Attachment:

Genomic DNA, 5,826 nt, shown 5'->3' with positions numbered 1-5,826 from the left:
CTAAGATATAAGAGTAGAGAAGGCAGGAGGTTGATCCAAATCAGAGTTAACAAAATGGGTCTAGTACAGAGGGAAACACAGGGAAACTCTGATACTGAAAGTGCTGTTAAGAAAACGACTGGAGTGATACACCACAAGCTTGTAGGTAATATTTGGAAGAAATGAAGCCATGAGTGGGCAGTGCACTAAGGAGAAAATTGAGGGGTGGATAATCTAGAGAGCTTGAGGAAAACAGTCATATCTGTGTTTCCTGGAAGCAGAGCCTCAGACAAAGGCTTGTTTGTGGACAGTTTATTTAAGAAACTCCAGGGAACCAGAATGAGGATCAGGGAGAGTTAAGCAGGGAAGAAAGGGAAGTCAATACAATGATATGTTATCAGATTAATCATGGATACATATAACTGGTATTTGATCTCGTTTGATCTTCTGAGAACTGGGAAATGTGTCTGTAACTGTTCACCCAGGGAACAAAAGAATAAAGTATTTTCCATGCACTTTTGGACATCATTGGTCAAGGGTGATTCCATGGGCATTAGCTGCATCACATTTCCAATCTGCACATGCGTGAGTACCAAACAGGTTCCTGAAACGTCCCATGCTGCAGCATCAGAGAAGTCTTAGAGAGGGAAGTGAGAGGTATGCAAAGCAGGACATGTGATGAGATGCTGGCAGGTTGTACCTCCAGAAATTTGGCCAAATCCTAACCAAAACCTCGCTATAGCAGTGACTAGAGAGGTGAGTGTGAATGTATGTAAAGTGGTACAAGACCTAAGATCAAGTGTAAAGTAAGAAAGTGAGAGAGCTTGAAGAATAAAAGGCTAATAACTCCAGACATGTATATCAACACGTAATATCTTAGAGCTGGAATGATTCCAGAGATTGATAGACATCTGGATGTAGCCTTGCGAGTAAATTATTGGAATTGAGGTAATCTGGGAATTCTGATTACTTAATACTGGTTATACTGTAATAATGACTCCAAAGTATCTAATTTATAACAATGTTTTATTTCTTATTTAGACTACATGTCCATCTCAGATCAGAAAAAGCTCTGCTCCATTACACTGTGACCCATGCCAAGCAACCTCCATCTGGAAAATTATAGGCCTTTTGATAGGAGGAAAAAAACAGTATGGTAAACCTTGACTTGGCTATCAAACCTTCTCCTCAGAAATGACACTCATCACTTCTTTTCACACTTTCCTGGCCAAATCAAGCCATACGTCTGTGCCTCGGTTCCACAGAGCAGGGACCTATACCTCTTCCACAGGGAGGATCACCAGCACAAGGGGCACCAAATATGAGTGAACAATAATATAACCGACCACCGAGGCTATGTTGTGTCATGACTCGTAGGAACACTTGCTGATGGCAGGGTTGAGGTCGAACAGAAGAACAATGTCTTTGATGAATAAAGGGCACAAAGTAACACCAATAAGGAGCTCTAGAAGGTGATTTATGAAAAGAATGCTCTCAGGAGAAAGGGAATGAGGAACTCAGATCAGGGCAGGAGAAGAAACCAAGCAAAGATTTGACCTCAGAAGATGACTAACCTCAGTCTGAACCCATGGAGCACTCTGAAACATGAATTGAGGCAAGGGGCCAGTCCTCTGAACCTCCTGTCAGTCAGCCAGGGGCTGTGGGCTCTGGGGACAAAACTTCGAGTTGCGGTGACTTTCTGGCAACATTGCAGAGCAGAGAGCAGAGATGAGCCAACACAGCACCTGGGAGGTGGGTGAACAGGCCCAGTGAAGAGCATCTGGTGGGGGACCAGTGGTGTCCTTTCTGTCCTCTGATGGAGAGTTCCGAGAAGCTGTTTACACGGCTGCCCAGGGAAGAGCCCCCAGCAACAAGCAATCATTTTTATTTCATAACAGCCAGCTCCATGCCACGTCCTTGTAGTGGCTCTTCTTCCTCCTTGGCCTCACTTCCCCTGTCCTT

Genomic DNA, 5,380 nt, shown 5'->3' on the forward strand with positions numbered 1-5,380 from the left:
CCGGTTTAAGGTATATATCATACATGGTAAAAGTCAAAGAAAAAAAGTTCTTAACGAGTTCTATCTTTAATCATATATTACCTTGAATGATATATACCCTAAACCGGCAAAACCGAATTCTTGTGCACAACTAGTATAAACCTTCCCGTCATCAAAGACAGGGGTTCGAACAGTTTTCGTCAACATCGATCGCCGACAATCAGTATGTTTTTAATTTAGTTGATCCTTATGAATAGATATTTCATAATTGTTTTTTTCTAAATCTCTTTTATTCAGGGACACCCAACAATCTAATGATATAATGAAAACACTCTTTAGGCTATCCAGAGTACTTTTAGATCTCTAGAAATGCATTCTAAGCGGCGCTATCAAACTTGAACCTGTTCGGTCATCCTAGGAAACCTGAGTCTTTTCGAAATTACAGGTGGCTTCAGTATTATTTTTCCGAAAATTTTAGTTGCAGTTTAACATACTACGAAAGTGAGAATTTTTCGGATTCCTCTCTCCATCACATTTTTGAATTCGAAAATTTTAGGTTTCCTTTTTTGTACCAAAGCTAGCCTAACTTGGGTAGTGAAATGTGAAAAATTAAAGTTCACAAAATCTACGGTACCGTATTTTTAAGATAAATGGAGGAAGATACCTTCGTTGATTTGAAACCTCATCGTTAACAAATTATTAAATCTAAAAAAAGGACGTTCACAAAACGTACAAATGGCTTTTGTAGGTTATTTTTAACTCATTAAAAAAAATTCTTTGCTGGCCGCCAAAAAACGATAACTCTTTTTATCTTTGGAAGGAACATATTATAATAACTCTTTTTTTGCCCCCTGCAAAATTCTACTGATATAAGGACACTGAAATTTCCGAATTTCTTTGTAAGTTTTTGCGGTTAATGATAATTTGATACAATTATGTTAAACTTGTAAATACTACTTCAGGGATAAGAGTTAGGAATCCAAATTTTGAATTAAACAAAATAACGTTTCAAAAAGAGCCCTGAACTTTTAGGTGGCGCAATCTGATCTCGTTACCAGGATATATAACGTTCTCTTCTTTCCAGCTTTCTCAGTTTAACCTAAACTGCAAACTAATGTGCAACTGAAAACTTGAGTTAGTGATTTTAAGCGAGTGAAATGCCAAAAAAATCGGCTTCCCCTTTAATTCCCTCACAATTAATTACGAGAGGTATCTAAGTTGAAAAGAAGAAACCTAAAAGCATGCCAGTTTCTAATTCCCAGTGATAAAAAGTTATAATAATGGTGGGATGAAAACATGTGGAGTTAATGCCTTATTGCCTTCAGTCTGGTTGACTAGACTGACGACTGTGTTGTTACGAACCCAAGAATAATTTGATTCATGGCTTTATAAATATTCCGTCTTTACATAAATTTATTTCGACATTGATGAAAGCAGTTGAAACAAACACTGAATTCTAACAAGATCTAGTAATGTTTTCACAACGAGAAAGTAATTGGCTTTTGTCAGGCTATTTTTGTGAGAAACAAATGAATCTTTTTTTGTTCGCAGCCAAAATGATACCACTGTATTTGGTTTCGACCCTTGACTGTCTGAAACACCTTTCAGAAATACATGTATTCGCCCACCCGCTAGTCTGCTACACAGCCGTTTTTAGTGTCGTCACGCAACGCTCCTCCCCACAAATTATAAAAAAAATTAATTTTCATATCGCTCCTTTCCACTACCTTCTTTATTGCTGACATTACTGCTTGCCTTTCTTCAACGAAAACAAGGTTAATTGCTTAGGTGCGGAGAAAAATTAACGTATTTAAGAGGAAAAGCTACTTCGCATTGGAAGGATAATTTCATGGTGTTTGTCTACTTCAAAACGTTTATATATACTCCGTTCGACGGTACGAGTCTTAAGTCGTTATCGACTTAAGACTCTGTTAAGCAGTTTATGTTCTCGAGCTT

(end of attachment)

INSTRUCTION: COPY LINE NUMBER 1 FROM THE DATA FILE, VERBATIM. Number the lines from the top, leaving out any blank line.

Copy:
Genomic DNA, 5,826 nt, shown 5'->3' with positions numbered 1-5,826 from the left: